Local Magnetic Actuation for Obese And Pediatric Patients


Researchers in Vanderbilt University’s STORM Lab have developed a novel actuation system that uses magnetic coupling to transmit mechanical power across a physical barrier. This technology is particularly suited for use in minimally invasive surgical procedures for manipulating surgical instruments across tissue barriers.

Challenges in Minimally Invasive Surgery

  • Because of the limited space and desire to minimize incision, instruments used in MIS procedures have very little mobility
  • Traditional MIS devices require a direct, continuous line of access from the surgeon’s hand to the operation site within the body, increasing the number of necessary incisions and reducing the benefits of the MIS procedure

Technology Description

This novel technology consists of two primary components: a surgical tool to be controlled and an actuation mechanism. The surgical tool is introduced, preferably through a natural orifice (alternatively through a very small incision), into the body cavity in which it will perform its operative function. The actuation tool is placed on the other side of the cavity wall after entering the body through a small surgical access port. The actuation tool magnetically interacts with the dual magnets inside the surgical tool, allowing for the transmission of mechanical force across the tissue barrier. The system is designed such that the magnetic coupling that enables remote actuation can operate across tissue barriers over 3 cm thick, making it particularly suitable for use in obese and pediatric patients.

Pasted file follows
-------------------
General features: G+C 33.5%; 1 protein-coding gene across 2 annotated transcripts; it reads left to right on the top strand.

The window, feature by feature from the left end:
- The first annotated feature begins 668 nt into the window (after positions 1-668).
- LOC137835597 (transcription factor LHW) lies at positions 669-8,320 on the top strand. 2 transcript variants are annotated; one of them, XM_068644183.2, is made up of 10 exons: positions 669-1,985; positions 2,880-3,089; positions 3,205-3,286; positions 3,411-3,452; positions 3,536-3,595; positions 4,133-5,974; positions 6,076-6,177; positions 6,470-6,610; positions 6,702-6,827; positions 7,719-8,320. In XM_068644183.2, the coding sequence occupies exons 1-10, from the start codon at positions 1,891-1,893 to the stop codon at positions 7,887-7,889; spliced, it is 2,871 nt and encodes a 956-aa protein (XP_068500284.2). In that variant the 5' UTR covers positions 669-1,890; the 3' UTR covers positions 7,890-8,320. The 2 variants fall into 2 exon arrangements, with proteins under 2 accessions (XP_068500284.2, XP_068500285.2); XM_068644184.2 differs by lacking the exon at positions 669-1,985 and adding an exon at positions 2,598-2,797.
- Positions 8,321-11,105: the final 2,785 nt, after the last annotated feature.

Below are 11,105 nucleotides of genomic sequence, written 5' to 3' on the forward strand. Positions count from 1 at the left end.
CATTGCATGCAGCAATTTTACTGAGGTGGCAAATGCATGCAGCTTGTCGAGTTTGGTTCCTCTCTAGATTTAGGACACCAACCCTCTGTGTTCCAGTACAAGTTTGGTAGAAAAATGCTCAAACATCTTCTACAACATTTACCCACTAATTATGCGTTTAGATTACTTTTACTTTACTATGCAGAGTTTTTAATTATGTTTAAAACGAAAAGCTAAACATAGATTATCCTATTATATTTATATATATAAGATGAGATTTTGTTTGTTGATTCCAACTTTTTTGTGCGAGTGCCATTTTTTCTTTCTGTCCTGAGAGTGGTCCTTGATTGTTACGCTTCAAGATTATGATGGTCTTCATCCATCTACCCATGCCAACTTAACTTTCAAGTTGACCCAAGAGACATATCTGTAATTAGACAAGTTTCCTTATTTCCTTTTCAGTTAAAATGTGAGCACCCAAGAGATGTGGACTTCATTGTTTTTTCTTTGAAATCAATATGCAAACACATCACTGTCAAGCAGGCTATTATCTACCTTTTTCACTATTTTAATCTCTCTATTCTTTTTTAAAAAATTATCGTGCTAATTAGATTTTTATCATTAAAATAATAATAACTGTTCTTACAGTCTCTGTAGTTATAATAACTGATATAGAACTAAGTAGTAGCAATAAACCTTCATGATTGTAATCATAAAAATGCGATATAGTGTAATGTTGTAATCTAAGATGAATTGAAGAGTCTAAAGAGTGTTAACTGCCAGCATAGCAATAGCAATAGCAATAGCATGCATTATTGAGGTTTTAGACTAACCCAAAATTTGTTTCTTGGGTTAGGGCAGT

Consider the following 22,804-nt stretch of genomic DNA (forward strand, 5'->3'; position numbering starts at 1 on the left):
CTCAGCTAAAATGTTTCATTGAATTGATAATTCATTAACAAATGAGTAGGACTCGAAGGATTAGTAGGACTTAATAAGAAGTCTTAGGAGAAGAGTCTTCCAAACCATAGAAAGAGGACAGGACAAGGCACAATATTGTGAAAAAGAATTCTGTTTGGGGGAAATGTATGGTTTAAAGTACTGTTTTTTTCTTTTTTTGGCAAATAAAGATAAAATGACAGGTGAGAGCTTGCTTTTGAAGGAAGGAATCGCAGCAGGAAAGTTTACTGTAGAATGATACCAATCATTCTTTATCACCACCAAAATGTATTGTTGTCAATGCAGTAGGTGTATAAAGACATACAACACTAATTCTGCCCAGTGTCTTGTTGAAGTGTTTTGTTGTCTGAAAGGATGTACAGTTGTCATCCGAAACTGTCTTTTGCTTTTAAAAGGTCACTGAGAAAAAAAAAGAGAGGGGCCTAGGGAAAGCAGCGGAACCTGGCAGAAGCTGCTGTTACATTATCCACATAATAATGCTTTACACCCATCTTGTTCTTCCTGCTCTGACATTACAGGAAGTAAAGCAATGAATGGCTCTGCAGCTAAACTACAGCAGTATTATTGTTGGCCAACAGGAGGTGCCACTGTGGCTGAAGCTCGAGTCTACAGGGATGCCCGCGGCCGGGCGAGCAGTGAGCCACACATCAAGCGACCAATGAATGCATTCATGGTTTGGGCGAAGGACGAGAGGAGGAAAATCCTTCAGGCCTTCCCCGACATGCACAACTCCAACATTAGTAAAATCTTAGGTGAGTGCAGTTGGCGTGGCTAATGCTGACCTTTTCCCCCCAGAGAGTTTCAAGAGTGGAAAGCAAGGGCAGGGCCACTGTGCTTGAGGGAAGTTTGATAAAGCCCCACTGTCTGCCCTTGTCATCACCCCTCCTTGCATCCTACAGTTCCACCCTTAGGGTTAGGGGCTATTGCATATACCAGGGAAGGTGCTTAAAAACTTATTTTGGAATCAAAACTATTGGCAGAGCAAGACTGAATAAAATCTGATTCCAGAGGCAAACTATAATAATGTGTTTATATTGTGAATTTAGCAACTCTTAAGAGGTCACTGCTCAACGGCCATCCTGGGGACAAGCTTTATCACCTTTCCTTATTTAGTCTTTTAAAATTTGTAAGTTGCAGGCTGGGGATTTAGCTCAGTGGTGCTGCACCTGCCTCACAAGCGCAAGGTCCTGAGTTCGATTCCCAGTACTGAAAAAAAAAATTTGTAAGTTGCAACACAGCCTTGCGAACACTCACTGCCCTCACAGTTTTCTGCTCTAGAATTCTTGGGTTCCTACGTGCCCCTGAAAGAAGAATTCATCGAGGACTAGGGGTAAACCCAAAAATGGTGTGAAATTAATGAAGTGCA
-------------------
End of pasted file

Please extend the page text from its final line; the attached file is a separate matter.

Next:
Unique Features and Competitive Advantages

  • A surgical tool can enter the body through a natural orifice or very minimal incision
  • The tool is remotely actuated using magnetic coupling, enabling the transmission of mechanical power across a physical barrier
  • This novel actuation mechanism allows for the manipulation of a surgical tool on the other side of a cavity wall without disrupting the tissue in between
  • This magnetic actuation mechanism can operate through tissue barriers greater than 3 cm thick, enabling the use of this device for obese and pediatric patients
  • This mechanism can be used with a wide variety of surgical tools such as surgical cameras, tissue retractors, cutting tools, cautery devices, etc.

Intellectual Property Status

Licensing Contact

Masood Machingal

Tech ID: